It’s worth remarking right here that such theories always insist upon the primacy of the spoken word over the written -- that’s because the written word is seen as merely a derivative or even “bad” copy of the spoken word. The further we go from our speech, the notion goes, the further we move from truth, self-presence, full consciousness. You don’t even need to be present for what you have written to be read. You can find this idea in Plato, Aristotle, Bacon, Locke, and (according to our decon-men) any other western philosopher you’d care to mention. Consciousness and the spoken word is king.

3) Back to the basic claims of structuralism. What does it replace humanistic principles with?

a) We, as individuals and in groups, are not the measure of all things. Instead, STRUCTURE produces the effect of meaning or intelligibility. The structural operations governing whatever we are investigating give rise to the effect of meaning or intelligibility. One studies things as diverse as so-called primitive cultures and modern fashion with the same methodology. De Saussure is not talking in these specific philosophical terms, but later authors involved with structuralism sponsor such claims.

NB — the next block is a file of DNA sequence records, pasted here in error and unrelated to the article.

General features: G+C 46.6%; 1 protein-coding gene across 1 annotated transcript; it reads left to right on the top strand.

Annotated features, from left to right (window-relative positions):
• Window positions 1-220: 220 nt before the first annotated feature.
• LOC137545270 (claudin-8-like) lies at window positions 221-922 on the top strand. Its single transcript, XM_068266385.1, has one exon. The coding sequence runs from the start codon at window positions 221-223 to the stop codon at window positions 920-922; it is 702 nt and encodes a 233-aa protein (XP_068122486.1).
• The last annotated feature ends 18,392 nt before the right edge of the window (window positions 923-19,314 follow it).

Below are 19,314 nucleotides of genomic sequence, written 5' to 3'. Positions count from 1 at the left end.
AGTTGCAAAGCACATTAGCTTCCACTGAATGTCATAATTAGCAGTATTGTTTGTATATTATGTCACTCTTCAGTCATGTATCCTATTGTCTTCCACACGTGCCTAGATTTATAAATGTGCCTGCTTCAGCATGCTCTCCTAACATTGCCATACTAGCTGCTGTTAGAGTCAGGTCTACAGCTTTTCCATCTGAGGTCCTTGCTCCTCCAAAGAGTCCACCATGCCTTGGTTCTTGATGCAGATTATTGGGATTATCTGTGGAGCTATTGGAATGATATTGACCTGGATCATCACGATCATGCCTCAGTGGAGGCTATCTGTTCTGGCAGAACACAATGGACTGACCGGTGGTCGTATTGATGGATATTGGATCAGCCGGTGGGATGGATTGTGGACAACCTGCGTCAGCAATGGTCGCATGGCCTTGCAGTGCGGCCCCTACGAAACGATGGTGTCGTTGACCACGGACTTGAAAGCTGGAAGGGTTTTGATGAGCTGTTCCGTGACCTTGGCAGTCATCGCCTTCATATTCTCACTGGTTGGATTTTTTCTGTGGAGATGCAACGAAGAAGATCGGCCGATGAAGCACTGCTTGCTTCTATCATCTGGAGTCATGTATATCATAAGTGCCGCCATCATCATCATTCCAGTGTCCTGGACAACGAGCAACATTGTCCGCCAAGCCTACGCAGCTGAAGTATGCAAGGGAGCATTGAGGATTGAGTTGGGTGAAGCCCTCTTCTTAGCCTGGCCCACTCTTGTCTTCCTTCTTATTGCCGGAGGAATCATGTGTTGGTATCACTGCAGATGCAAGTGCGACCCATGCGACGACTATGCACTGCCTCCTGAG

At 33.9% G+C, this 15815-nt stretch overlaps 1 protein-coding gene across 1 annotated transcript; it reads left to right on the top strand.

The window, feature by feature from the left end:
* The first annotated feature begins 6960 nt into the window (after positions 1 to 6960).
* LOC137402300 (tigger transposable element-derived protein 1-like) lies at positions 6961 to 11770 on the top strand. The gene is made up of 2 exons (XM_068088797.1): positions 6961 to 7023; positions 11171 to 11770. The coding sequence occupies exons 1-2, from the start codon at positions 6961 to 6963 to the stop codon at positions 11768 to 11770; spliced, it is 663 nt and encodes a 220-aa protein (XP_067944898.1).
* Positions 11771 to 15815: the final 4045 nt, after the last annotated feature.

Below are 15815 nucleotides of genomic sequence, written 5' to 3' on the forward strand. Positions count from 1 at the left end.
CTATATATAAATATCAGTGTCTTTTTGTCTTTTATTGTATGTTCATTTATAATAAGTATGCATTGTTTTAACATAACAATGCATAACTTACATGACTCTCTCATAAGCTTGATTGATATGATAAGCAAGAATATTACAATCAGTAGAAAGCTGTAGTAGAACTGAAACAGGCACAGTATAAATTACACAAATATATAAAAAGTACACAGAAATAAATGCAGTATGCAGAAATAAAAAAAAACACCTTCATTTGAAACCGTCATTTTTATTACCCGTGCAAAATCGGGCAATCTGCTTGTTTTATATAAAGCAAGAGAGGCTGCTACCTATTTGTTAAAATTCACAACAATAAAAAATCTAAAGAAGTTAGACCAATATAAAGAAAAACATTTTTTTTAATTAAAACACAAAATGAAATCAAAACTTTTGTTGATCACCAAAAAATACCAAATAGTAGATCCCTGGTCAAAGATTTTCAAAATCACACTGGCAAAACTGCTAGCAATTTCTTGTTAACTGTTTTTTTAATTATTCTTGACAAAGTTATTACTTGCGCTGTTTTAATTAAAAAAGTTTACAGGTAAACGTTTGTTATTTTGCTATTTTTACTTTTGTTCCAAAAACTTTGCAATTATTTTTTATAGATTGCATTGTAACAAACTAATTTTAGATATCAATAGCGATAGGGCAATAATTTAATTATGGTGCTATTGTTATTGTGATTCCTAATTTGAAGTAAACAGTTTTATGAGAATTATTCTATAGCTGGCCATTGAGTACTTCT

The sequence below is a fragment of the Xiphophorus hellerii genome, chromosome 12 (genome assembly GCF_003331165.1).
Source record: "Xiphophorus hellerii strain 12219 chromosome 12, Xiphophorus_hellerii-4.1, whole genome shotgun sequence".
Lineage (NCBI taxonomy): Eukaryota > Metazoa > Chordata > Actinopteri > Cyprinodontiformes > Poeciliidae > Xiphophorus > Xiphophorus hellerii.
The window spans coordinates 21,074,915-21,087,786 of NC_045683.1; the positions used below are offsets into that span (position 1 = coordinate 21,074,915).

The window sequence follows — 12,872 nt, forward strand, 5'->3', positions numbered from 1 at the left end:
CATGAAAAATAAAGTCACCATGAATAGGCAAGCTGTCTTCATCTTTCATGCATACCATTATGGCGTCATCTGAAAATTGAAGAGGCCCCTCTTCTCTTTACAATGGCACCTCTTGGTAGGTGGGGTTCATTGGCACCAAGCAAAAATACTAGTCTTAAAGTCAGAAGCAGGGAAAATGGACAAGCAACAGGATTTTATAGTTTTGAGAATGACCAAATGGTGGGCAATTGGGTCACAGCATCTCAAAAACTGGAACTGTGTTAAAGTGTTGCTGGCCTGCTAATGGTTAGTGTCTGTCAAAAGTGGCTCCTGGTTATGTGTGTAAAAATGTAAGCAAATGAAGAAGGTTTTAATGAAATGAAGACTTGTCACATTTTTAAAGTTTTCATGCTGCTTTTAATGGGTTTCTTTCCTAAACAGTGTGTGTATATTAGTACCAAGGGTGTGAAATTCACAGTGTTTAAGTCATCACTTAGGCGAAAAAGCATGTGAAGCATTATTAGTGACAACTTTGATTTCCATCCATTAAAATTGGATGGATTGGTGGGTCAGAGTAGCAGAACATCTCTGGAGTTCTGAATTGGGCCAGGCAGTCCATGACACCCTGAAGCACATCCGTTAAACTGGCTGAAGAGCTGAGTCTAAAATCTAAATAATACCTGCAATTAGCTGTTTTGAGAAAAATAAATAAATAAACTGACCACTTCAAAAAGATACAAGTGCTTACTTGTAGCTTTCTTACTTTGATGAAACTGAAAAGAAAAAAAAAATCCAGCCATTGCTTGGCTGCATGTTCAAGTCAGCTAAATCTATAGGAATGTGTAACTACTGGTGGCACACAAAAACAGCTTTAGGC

b) Language does not designate an external reality. It is the structure of language that we must focus on first and foremost rather than trying to link it to external reality.

c) Language speaks man, to hijack a phrase from Heidegger’s anti-scientific philosophy to describe a more pro-scientific one. The speaking “I” does not author meaning by manipulating language; instead, the “I” or consciousness is an effect of linguistic structure. Meaning doesn’t arise from an individual’s experience or intentions but rather from the oppositions and workings, the “grammar” or “rules” of the systems in question. The system makes meaning, not us, and we ourselves are creatures of the linguistic and social systems we think we have created.

A language is a system of signs that consists of signifiers (an acoustic image, an internal impression of a physical sound as opposed to the physical sound itself) and signifieds (a concept, say “horse”). Internally, I “speak to myself” the word horse, or cheval, or equus, and the word is associated with the concept “horse” -- an image or definition of a graminiferous quadruped, runs better when shod, etc.” There is in Saussure some idea about external reality -- the “referent,” but the point is that there isn’t a vital link between sign and referent. The effect we call meaning arises only because of the differences and similarities between linguistic units within an overall linguistic structure. Functionalism in its fullest definition says that the meaning of a unit is the function it performs within a signifying system.

Edition: The Norton Anthology of Theory and Criticism. Ed. Vincent B. Leitch. New York: Norton, 2001. ISBN 0393974294.